- 21 November 2021
4 tips to avoid unpleasant surprisesIt’s that time... to purchase a new vehicle. Financially speaking, you may want to consider acquiring a used vehicle, as the car’s prior owner will have already “paid for” most of the vehicle’s depreciation (loss of value). For example, a 3-year old car is often worth no more than half of its original value.
We recommend that you first clearly identify your requirements: will it be a gas, hybrid or electric vehicle? An SUV or a sports car? Don’t make a choice on the basis of something that might come in handy once in a blue moon. Put your everyday needs first - you can always rent a truck if you need to transport large items or a big SUV for that yearly ski trip with friends.
Prepare a budget. Buying the vehicle is only the first step. You also need to consider what it will cost you to run it: gasoline, maintenance and insurance, all of which can vary greatly from one vehicle to the next. Do your due diligence!
Note that if you purchase a vehicle that is less than 10 years old, you must pay QST on its estimated value, regardless of whether the seller is a dealer or an individual.
Check out the history of the vehicle and its prior owners. If you buy the vehicle from a dealer, you can find out more about the company by checking with the Office de la protection du consommateur (the Québec Ombudsman).
You can also check the RDPRM to ensure that the vehicle is free of all liens against it. After purchasing a vehicle, you’re notably responsible for any outstanding debts... Oh, and while you’re at it, why not check the Canadian Police Information Centre to ensure that vehicle isn’t stolen.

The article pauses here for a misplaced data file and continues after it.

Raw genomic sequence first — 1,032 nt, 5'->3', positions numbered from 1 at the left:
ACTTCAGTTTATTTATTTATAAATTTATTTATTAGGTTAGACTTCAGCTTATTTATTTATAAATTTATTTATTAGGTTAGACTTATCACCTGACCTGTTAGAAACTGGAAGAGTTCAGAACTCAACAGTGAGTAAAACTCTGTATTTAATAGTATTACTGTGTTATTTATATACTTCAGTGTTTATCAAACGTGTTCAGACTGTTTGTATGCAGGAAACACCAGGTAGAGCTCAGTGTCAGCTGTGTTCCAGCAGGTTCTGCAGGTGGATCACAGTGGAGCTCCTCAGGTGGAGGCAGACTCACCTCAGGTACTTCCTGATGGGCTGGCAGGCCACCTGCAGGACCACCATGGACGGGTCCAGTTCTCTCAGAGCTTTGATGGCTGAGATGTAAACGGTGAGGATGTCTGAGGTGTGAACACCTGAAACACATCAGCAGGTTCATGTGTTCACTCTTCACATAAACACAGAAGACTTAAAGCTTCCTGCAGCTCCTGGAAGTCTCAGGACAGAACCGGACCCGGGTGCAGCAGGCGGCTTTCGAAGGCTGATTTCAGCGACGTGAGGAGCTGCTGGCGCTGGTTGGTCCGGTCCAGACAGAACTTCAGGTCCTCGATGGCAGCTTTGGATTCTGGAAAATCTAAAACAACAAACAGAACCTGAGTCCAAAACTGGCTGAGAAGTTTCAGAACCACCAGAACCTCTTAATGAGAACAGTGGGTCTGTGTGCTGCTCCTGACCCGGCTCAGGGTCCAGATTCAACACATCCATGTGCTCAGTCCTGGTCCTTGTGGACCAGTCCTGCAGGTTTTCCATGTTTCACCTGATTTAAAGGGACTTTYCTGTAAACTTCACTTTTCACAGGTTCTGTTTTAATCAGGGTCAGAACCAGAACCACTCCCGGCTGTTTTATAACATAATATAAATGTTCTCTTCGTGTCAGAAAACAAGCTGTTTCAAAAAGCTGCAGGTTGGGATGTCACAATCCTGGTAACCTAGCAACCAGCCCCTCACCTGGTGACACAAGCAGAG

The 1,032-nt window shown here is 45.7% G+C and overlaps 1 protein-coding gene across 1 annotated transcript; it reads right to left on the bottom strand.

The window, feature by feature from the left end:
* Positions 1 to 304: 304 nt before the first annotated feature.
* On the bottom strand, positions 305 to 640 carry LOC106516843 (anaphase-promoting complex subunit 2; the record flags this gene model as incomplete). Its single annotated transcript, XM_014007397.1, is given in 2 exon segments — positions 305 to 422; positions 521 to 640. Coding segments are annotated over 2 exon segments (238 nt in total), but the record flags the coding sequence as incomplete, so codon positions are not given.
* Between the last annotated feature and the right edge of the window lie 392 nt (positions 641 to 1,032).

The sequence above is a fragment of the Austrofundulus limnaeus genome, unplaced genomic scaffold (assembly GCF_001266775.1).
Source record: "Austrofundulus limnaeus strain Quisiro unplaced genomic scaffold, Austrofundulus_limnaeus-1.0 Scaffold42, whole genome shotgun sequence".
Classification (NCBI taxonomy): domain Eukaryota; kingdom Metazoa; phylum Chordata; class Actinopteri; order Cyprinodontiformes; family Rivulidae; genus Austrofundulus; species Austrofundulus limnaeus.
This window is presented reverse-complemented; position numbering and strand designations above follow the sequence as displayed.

You can also obtain a vehicle’s history (owners, accidents, etc.) from the SAAQ or by reaching out to private companies such as Carfax.
Most car owners will rack up anywhere from 15,000 to 20,000 km a year on their vehicle. If you’re looking at a vehicle with total kilometrage that is significantly higher or lower than this range, you might want to do some further digging...
- Have the vehicle inspected. If the seller refuses to let you inspect the vehicle, something’s likely afoot. You should probably move on, especially if the car in question is no longer covered by a manufacturer’s warranty. Have the inspection done by a mechanic you trust; his report can help you negotiate a reasonable price should the vehicle require any repairs. You can also ask your mechanic what types of problems occur most frequently with the model of car you’re looking at.
Go for a test drive! If you can, drive the vehicle in different conditions, including in residential sectors and on the highway. Don’t avoid poorly maintained road sections (which shouldn’t be hard to find), as this may be where you’ll really see how well the vehicle holds its own!
So, while the process of buying a used car can seem scary at first, the potential savings usually make it well worth your while!
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